Anyone with a sense of their own weakness and of the weighty responsibility of caring for souls will be reticent in one sense to thrust themselves into that work (Exodus 3:11, Jeremiah 1:6). Yet once they have been called to it and engaged in it, they should not carry out the duties constrained by their fears. They may be fearful of revealing their own weakness, or lest they fall under the censure of others. They may also fear that their own conscience may trouble them for neglect of their duty. The apostle is aware of this danger and seeks to dissuade them from it because it would harm the way in which they go about their duty without a sense of constraint or compulsion.
Every faithful minister should have a strong inclination and inward desire in his spirit towards his duty. There should be so much love to Jesus Christ arising from the sense of his personal obligation to Him (2 Corinthians 5:14) that it produces this. His desire for the salvation of souls (1 Corinthians 10:33) should also be so great that he is not motivated by any outward consideration of gain or glory etc. These desires will keep him in the work and not allow him to neglect it.
6. Do Not Serve for Personal Gain
Christ’s ministers have His authority to receive from the people (according to their ability) a sufficient means of outward subsistence, (1 Corinthians 9:14). Yet for any of the ministers of Christ to make worldly gain their great incentive to undertake that calling, or their primary motive for its duties is a shameful and filthy frame of mind. This is most obvious when they exert themselves to the utmost to please those most from whom they expect most gain (Numbers 23:1). It can also lead them to oppose and discourage others from whom they expect least (Micah 3:5). This evil is abominable to God, detestable to faithful ministers, and something that disables them from doing their duty in the right way. Thus, the apostle warns them against filthy and shameful gain.
7. Be Prepared for Any Duty
A minister of Christ who seeks to carry out his duty in the right way must wait for every opportunity for doing it. He must keep himself in some fitness of spirit for every part of his calling. He should be ready whether or not the opportunity of fulfilling specific duties are immediately available. This is implied by the requirement that they should be of a ready mind, eagerly awaiting opportunities.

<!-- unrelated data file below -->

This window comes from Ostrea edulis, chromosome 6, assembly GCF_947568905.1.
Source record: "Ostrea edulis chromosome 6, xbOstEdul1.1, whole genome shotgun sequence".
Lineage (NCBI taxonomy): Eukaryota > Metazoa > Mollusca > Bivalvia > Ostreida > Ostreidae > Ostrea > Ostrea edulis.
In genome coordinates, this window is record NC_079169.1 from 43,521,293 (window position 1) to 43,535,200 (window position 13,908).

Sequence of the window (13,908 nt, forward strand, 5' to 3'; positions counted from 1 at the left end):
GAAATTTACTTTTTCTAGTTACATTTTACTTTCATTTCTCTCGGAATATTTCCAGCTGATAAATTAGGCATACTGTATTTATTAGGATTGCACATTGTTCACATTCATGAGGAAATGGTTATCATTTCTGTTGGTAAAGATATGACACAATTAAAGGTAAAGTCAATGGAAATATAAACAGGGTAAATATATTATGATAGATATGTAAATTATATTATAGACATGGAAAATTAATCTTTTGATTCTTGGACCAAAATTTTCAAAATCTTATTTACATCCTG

8. Do Not Usurp Christ’s Lordship
All faithful ministers should abhor the idea of usurping amy lordship over their fellow-labourers (3 John 9) or over the people under their charge. This is apparent whent they seek to compel rather than persuade the people to be obedient to the gospel. This is contrary to the apostles’ practice (1 Corinthians 4:21,2 Corinthians 12:20). It is also shown when any make use of the Word, or discipline, to pursue their own private revenge or to achieve their purpose through mere force and wearing down those who oppose them (Ezekiel 34:4). This is contrary to the apostle’s commandment (2 Timothy 2:24,25). They are not to be “lords over God’s heritage”.
The church and people of God are His inheritance. He has purchased them to Himself with His blood (Acts 20:28). He is the only Lawgiver within it (Isaiah 33:22). God will never therefore cast off or hand it over (Psalm 94:14). This should make everyone afraid to lord it over His people. Neither should they call themselves alone “God’s heritage” since it is a name given here to all the Lord’s people. [Nisbet refers to the word kleron here which is translated heritage or charge. The word “clergy” was derived from this and applied to ministers alone to distinguish them from the laon – the people or laity. Nisbet and his contemporaries objected to these terms as unbiblical]. This is given as a motive to overseers to be diligent and to avoid usurping dominion over them.
9. Be an Example of Humble Self-denial
Ministers of Jesus Christ are complete when they have an attractive outward life combined with their abilities to teach and rule and other inward qualifications. Such a pattern of living allures the flock to follow them because they see it as worthy of imitation. Their behaviour should demonstrate the graces of God in their heart. These include faith and love (1 Timothy. 4:12) and patiently enduring personal wrongs (1 Corinthians 4:16). They should demonstrate humility and self-denial for the good of others (1 Corinthians 10:33). They are to be examples to the flock and all the rest of the apostle’s counsel to elders depends on this.
Patterns of spiritual harm can be prevented the more that positive examples of doing as much spiritual good as possible are displayed by those with oversight of the flock. The more humble self-denial and focus on the spiritual good of others there will be, the less spiritual harm will take place. The greatest spiritual harm happens when we want ourselves to be heard and obeyed more than Christ and when we refuse to submit to His authority and Word. What spiritual good indeed would be evident if we were content to decrease in order that Christ might increase?
To explore these reflections further, you may find it helpful to read the article Your Role in Preventing Ministry Failure. It shows you how to support your minister through prayer. Surveys suggest that the two main reasons for ministries ending are burnout and moral failure. The two are not unconnected. Sometimes moral failure follows on from burnout but they arise from the same causes. Burnout often occurs due to chasing outward success and the approval of others. Success means focusing on what is visible and attracts attention, even if it means neglecting the inward life and cultivating personal godliness towards others. Moral failure begins with the neglect of the inward life. The origins of such failure are hidden and it may take time before they become more visible. How can you prevent what you cannot see?